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People light candles in front of wreaths outside Kunming railway station after a knife attack, Yunnan province, March 2. (WONG CAMPION/REUTERS)
People light candles in front of wreaths outside Kunming railway station after a knife attack, Yunnan province, March 2. (WONG CAMPION/REUTERS)

Chinese president warns of terrorists’ ‘rampant momentum’ following deadly railway attack Add to ...

Chinese president Xi Jinping warned that his country faces “rampant momentum” from terrorists after knife-wielding attackers killed 29 and injured more than 140 at a railway station deep in the country’s southwest.

The violence brought into sharp relief the seething discontent that underlies China’s often harsh handling of critics and minority groups, and the risks that can accompany such policies.

The country’s latest nightmare unravelled Saturday evening in Kunming, the capital of distant Yunnan province not far from China’s borders with Vietnam and Myanmar. Photos shared on social media showed pools of blood lying on tiled floors in the ticket area of the railway station. First-person accounts posted online offered a glimpse of utter panic as the attackers — Chinese authorities said there were at least 10 — slashed through crowds, leaving people running for their lives.

“I saw two people holding big knives attacking people, whoever they saw,” wrote Lu Haiyan, who identifies herself as a local journalist, on social media site qq.com. “So horrifying! I have never been so scared,” she wrote. Another social media user said of the attackers: “those animals wouldn’t let go of children.”

Just hours after the violence, which also saw four of the attackers killed, Chinese authorities pinned the blame on “Xinjiang separatist forces.” That added to an increasingly lengthy list of terrorist actions Beijing has ascribed to a restive region with a large population of Muslim Uighur people.

The attribution left some doubtful: China has rushed to attribute a series of attacks — including a suicide bombing on the threshold of Tiananmen Square last August — on Uighur activists, but offered scant proof.

Xinjiang is a vast province, larger than Quebec, on China’s western flank. Its capital of Urumqi is as far from Kunming as Albuquerque, New Mex. is from Toronto. “Until we get better evidence of who exactly was involved, I think it’s important to have a certain skepticism,” said Dru Gladney, a researcher at Pomona College who has spent 30 years specializing in Xinjiang and Chinese Muslim groups.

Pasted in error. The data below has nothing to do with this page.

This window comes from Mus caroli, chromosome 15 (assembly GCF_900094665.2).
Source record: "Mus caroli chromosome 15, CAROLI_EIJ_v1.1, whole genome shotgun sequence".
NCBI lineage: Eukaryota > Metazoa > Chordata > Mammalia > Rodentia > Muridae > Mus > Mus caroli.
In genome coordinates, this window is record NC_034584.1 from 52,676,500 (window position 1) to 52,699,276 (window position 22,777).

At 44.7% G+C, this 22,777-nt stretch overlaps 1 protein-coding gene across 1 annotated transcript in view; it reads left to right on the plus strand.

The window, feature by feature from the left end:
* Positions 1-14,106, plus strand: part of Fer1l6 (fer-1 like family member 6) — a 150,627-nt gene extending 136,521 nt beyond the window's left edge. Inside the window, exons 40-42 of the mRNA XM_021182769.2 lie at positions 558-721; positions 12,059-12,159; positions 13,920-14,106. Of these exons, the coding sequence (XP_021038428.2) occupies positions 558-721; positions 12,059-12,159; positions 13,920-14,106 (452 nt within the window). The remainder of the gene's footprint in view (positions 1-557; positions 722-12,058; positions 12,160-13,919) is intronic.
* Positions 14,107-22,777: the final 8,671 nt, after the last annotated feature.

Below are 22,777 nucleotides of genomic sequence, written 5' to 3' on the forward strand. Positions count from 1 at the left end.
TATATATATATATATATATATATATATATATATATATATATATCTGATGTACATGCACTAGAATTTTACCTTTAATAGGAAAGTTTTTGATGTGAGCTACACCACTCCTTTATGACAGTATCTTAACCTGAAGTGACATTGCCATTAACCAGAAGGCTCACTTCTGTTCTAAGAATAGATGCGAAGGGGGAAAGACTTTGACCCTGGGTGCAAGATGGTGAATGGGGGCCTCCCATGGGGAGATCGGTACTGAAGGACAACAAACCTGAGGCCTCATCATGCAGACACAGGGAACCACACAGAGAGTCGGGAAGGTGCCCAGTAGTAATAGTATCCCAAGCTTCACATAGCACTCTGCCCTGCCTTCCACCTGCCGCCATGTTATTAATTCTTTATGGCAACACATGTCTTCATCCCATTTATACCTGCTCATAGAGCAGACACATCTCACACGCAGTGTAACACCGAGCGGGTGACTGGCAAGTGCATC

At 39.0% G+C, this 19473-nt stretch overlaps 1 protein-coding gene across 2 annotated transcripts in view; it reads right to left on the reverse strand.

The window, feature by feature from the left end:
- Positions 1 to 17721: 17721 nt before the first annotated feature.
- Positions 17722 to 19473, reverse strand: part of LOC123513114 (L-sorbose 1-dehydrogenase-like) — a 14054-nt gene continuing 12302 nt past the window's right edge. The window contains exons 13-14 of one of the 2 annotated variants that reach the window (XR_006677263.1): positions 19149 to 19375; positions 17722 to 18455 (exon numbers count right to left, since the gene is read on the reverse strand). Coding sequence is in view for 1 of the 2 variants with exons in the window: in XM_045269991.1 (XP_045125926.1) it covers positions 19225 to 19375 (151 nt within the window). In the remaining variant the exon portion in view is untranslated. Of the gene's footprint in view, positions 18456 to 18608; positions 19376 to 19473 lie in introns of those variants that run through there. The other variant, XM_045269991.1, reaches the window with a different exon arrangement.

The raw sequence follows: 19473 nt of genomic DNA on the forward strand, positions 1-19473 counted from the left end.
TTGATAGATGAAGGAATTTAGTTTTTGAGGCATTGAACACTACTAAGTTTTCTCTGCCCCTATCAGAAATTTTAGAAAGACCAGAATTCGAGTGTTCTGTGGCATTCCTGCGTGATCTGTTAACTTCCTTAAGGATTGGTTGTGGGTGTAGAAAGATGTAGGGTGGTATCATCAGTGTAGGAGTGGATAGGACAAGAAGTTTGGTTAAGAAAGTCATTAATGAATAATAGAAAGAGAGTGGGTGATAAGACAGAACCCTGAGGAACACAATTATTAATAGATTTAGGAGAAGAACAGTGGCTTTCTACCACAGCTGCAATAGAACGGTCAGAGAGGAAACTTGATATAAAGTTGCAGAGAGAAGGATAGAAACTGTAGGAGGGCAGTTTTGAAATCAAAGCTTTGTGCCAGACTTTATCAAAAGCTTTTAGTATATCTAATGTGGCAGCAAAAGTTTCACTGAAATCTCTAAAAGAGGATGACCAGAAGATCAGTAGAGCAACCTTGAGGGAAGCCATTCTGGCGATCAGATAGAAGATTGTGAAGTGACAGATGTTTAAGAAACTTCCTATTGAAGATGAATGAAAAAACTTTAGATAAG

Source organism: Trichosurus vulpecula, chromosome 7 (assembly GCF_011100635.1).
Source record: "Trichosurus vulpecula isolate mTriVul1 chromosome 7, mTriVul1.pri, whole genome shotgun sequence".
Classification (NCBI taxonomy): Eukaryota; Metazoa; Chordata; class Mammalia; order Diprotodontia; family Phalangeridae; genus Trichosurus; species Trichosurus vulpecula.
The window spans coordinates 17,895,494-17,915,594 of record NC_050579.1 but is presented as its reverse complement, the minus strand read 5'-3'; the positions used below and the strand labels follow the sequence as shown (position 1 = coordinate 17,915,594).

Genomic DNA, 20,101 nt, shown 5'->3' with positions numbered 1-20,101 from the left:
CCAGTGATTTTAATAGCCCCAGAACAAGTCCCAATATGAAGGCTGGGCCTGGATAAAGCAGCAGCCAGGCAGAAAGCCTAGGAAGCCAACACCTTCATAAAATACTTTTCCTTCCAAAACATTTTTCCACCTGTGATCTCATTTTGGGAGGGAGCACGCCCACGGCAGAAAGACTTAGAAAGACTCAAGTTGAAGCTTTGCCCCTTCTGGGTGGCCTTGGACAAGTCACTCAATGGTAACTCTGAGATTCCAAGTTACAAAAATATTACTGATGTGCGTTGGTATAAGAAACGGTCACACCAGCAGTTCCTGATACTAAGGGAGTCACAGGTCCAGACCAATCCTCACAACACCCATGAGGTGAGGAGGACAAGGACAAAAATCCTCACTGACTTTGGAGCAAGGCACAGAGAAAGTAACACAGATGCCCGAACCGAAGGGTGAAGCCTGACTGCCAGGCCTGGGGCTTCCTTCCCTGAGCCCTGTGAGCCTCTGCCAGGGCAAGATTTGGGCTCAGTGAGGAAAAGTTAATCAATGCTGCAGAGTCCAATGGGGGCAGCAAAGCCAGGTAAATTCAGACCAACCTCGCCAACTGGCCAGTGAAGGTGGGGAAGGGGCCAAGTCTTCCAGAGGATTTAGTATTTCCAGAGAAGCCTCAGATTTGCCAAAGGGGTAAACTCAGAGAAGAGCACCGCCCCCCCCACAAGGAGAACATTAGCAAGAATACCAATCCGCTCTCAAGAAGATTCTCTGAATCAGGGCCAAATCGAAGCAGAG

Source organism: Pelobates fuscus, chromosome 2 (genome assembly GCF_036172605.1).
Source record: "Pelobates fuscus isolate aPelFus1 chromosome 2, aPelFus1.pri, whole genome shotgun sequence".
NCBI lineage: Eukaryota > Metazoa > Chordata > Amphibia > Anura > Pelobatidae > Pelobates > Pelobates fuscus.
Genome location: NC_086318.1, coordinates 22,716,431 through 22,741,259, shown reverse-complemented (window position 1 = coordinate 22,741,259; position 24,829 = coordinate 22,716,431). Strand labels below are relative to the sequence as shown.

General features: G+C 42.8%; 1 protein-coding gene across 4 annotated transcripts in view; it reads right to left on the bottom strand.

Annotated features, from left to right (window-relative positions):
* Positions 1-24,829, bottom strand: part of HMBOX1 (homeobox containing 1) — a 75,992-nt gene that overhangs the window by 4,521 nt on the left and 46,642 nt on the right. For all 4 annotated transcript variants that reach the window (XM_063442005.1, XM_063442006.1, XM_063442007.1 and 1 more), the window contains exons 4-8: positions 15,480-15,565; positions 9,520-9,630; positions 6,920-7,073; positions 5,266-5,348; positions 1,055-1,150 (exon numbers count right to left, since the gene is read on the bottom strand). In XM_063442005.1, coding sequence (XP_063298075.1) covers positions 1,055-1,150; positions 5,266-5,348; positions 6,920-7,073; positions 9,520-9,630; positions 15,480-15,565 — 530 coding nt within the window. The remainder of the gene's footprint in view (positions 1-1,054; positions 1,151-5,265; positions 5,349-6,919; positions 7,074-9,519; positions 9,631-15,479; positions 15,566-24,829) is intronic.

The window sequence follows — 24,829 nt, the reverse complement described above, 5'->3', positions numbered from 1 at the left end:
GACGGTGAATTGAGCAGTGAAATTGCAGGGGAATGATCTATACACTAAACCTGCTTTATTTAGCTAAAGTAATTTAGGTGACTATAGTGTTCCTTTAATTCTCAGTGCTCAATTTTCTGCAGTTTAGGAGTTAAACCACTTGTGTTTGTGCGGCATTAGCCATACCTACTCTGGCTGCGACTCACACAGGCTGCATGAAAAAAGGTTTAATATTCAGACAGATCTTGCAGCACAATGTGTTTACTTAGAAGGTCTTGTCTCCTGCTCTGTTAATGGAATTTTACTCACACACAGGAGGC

But, he said, “if it is indeed Uighurs, it is a whole new level of conflict.”

In 2013, activists counted 219 deaths from violence in Xinjiang, amid an increasingly forceful Chinese surveillance and security crackdown in the years following riots in July, 2009 in Urumqi that left 197 dead. Those riots were rooted in a bid to demand justice for a killed Uighur factory worker; they were followed by an overpowering Chinese response that, according to Amnesty International, included arbitrary detention of hundreds and the disappearance — and torture — of numerous others.

China has made Xinjiang a central prong of a western expansion that has sought both to tap the region’s natural resources, and to use it as a strategic gateway for an increasingly important trade with Central Asian states, whose energy and minerals Beijing covets. Beijing has poured money into Xinjiang, and justifiably boasted of the rising standards of living in the region. But it has also overseen a massive wave of immigration to the region by ethnic Han Chinese, who have made Uighurs a minority in their own homeland. Many Uighurs now feel increasingly squeezed out culturally and politically — sometimes in very overt ways, such as in government job postings that exclude them.

Xinjiang is “critical to China’s future, and I think because it is so important, there has been this heavy-handed top-down policy of development,” Mr. Gladney said. “But I think it’s blowing up in China’s face.”

Sean R. Roberts, a cultural anthropologist at The George Washington University who has studied the Uighur population, compares their plight to that of Native Americans in the mid to late-1800s, when the U.S. west-ward expansion involved “essentially overwhelming and completely marginalizing native populations.”

China has tended to add to the problem by portraying Uighurs as backwards, and violent. That has engendered little sympathy. On Chinese social media on Sunday, some voiced racial fear: “now when I walk on the road and see Xinjiang people, I will feel scared,” one person wrote.

Critics suggest China has done too little to empower the Uighur population, disenfranchising a group that has, in decades past, felt surprising warmth toward Beijing. Now the rise of violence, in particular the Kunming railway attack that appeared better-orchestrated than others, “underscores the enormous problem China has on its hands if it doesn’t get it right. It’s not just going to be in Urumqi or in Kashgar. It’s going to be throughout the country,” warned Mr. Gladney.

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